Let Yourself Go Backwards, Let Yourself Be Weak

Return is the movement of the Tao.
Yielding is the way of the Tao.

All things are born of being.
Being is born of non-being.

-Lao Tzu-
(Tao Te Ching, chapter 40, translation by Stephen Mitchell)

We have been talking about centering ourselves in the Tao; and, with today’s chapter, we are in the center of the Tao Te Ching. It is really just that simple. Don’t let the size of today’s chapter fool you, these four lines pack a punch. Four lines, four words. Let’s take them one by one.

Return is the movement of the Tao. We have talked, before, about the Tao always being on the move. The great Tao flows everywhere. It flows through all things, inside and outside, and returns to the origin of all things. If we want to go with the flow of the Tao, we need to follow it; as it moves, as it returns, to the origin of all things, our common Source. All things end in the Tao as rivers flow into the sea. In the original Chinese, the word that Stephen Mitchell translates as return, is a reversing, a retrograde movement. That means it tends to flow backwards. It is a direction contrary to the way we might expect things to go. Perhaps, that is why we sometimes have such trouble centering ourselves in the Tao, and staying centered. We want to go forward, while it seems to insist on going backwards. It confounds those who think that they know. That is why it is so important to practice knowing not-knowing. Empty your mind of all thoughts. Let your heart be at peace. Watch the turmoil of beings, but contemplate their return. Each separate being in the Universe returns to the common source. Returning to the source is serenity.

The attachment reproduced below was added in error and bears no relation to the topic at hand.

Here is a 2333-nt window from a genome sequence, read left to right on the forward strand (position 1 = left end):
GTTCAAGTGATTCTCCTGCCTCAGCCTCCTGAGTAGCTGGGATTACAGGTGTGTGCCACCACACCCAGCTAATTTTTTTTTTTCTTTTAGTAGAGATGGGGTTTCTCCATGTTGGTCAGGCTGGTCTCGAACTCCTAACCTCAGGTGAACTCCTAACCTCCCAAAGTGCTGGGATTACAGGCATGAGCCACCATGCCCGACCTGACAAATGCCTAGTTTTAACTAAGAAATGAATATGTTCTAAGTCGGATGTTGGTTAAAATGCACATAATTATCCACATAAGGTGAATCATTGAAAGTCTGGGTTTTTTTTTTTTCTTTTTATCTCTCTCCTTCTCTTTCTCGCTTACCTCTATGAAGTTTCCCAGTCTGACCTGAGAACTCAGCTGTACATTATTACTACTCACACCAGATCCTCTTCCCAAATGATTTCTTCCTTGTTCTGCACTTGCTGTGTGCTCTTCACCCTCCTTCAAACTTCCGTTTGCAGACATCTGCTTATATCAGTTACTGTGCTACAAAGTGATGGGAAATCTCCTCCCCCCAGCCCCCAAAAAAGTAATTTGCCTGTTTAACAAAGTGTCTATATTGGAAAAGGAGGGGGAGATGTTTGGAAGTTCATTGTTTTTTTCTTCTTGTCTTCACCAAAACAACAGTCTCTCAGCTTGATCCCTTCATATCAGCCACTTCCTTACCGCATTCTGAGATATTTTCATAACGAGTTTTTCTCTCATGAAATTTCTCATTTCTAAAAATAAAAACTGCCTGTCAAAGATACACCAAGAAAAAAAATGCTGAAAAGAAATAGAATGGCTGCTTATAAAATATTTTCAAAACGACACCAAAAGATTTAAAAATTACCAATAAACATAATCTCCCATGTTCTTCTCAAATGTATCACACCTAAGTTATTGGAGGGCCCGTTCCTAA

Yielding is the way of the Tao. Yielding is letting. That is something Lao Tzu has been encouraging us to practice, for as long as he has told us to practice doing not-doing. In the original Chinese, that word “yielding” is a sign of weakness, of submission. So often, the powers that be, so enthralled by their desire for control, their will to power, thrive on the use of force, which Lao Tzu calls violence. That runs counter to the Tao. The way of the Tao is weakness. If you want to truly be powerful don’t try to be powerful. Be weak. That is the way of the Tao. Thus, it is truly powerful. Let your weakness be your strength. Let things run their course. Only shape events as they come. Don’t force. Let.

All things are born of being. Being is born of non-being. I have to talk about these two together. They have been hard to separate since Lao Tzu introduced us to the concept of being and non-being back in chapter two. There, he was talking about yin and yang, another pair that complement each other. They create each other, they support each other, they define each other, they depend on each other, and they follow each other. In chapter eleven, he said, being is what we work with, but non-being is what we use. That gives us quite the clue into what he is saying to us today. He has been talking about the Tao in today’s chapter. Its movement, its way. Now we have two very distinct aspects of the Tao, being and non-being, the manifestations and the mystery. Both arise from the same source. That source, to which we all return. The Tao gives birth to all things. How many times has he said that to us? And today, he says, all things are born of being. Every being is a manifestation of the Tao.

But how is this manifest? That is the mystery. Being is born of non-being. Non-being, the mystery aspect of the Tao, the very aspect we can never realize as long as we are caught in desire. Which is why it is so important that we understand the movement of the Tao, and its way. Yang, being, is what we work with; but yin, non-being, is what we use.

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